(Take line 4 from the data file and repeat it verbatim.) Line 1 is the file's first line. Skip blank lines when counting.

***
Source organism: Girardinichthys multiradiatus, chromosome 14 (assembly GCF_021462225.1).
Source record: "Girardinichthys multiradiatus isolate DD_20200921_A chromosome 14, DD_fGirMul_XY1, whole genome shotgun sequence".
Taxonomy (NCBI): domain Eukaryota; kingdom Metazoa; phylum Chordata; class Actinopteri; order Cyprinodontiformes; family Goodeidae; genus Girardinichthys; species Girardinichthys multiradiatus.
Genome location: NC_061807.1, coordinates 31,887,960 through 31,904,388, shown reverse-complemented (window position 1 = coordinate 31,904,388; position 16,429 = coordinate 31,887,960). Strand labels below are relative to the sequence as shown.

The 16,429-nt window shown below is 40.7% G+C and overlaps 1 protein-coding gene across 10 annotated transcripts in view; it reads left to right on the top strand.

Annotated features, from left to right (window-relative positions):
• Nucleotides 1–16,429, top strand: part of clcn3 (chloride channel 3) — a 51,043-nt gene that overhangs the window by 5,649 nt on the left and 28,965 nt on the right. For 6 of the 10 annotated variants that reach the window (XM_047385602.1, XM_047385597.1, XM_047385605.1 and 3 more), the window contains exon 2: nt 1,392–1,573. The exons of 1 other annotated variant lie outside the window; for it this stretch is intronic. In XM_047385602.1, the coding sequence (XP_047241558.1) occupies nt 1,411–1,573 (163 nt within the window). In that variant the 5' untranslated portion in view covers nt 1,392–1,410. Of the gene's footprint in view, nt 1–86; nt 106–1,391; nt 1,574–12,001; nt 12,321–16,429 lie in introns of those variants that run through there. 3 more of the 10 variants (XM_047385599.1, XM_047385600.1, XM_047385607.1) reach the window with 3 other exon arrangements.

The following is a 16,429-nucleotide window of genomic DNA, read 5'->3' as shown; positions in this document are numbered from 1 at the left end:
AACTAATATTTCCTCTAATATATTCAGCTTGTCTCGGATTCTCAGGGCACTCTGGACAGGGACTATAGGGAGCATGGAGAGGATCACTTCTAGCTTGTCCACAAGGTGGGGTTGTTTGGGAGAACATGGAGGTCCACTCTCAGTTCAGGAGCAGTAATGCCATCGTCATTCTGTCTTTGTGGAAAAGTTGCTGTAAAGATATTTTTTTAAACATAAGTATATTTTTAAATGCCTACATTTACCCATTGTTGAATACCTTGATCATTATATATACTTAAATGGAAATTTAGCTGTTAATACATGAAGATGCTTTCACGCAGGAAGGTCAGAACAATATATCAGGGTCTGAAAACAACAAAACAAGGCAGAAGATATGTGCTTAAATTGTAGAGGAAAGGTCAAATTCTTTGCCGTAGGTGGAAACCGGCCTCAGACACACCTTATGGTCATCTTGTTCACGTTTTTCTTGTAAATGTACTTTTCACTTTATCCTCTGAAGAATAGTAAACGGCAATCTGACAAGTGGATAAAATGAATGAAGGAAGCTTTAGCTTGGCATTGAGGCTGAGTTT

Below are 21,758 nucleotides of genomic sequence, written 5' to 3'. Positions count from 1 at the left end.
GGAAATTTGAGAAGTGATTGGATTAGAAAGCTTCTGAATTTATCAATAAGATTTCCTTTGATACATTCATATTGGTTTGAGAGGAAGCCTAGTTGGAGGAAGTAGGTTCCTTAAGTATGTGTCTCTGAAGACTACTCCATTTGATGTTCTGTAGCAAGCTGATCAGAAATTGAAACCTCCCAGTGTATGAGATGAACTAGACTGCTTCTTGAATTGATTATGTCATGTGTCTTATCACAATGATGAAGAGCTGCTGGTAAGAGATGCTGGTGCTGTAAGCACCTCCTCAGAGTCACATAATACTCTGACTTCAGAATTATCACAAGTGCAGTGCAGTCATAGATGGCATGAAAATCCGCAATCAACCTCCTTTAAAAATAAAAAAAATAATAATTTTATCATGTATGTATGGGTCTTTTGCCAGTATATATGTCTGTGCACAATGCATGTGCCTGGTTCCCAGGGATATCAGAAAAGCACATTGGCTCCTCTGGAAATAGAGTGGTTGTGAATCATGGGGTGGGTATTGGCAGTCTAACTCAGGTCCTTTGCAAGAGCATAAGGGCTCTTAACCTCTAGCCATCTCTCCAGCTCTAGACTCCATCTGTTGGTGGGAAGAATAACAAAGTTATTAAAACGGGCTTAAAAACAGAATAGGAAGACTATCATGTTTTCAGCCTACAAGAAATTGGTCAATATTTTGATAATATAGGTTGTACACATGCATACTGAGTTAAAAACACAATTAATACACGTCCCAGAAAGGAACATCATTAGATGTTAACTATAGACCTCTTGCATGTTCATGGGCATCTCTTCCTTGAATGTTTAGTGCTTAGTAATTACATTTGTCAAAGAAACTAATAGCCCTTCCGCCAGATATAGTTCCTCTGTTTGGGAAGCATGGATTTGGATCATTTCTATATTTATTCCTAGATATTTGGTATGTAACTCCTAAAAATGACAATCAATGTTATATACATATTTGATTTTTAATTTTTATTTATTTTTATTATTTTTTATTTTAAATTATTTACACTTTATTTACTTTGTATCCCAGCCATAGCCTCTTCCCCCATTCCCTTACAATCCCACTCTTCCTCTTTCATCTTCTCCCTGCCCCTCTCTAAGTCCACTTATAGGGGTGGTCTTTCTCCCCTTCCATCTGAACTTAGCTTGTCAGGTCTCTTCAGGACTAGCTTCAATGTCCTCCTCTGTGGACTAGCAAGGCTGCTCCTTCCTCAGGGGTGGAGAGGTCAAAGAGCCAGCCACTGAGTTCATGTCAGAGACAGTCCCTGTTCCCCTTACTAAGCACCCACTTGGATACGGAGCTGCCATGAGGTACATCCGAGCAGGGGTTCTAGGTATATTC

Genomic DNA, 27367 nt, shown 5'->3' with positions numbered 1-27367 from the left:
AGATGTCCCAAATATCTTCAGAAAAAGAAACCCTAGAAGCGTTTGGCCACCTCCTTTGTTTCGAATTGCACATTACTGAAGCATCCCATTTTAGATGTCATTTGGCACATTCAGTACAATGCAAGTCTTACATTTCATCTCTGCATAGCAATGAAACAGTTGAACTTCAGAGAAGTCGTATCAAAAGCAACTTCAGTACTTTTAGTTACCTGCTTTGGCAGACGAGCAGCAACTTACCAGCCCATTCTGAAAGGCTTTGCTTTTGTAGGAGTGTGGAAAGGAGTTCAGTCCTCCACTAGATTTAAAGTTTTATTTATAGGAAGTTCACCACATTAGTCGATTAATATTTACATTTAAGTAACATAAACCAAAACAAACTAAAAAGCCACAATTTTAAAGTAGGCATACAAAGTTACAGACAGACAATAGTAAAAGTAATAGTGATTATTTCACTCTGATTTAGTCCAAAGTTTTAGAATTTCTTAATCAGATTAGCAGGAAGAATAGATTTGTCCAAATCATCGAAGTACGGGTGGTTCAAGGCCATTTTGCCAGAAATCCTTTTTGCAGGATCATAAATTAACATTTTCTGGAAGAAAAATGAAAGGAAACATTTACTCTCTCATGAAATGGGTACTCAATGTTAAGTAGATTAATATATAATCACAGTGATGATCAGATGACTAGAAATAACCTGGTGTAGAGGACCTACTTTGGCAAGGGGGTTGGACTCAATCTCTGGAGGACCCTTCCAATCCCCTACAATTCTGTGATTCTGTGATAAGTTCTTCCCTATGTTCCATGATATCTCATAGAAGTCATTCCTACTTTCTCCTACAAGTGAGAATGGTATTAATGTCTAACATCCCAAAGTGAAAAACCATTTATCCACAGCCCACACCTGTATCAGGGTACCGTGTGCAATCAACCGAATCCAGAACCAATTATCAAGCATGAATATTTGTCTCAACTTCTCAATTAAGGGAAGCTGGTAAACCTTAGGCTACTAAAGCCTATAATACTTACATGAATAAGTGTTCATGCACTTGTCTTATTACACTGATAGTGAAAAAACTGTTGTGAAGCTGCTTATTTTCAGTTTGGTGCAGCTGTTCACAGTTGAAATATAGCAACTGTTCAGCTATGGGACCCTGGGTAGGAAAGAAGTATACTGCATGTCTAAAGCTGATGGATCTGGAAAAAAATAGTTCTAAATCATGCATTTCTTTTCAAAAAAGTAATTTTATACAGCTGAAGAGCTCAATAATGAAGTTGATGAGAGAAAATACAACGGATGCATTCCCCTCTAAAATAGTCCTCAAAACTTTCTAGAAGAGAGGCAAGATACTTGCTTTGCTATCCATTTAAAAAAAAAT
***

Genome location: NC_061807.1, coordinates 31,887,960 through 31,904,388, shown reverse-complemented (window position 1 = coordinate 31,904,388; position 16,429 = coordinate 31,887,960). Strand labels below are relative to the sequence as shown.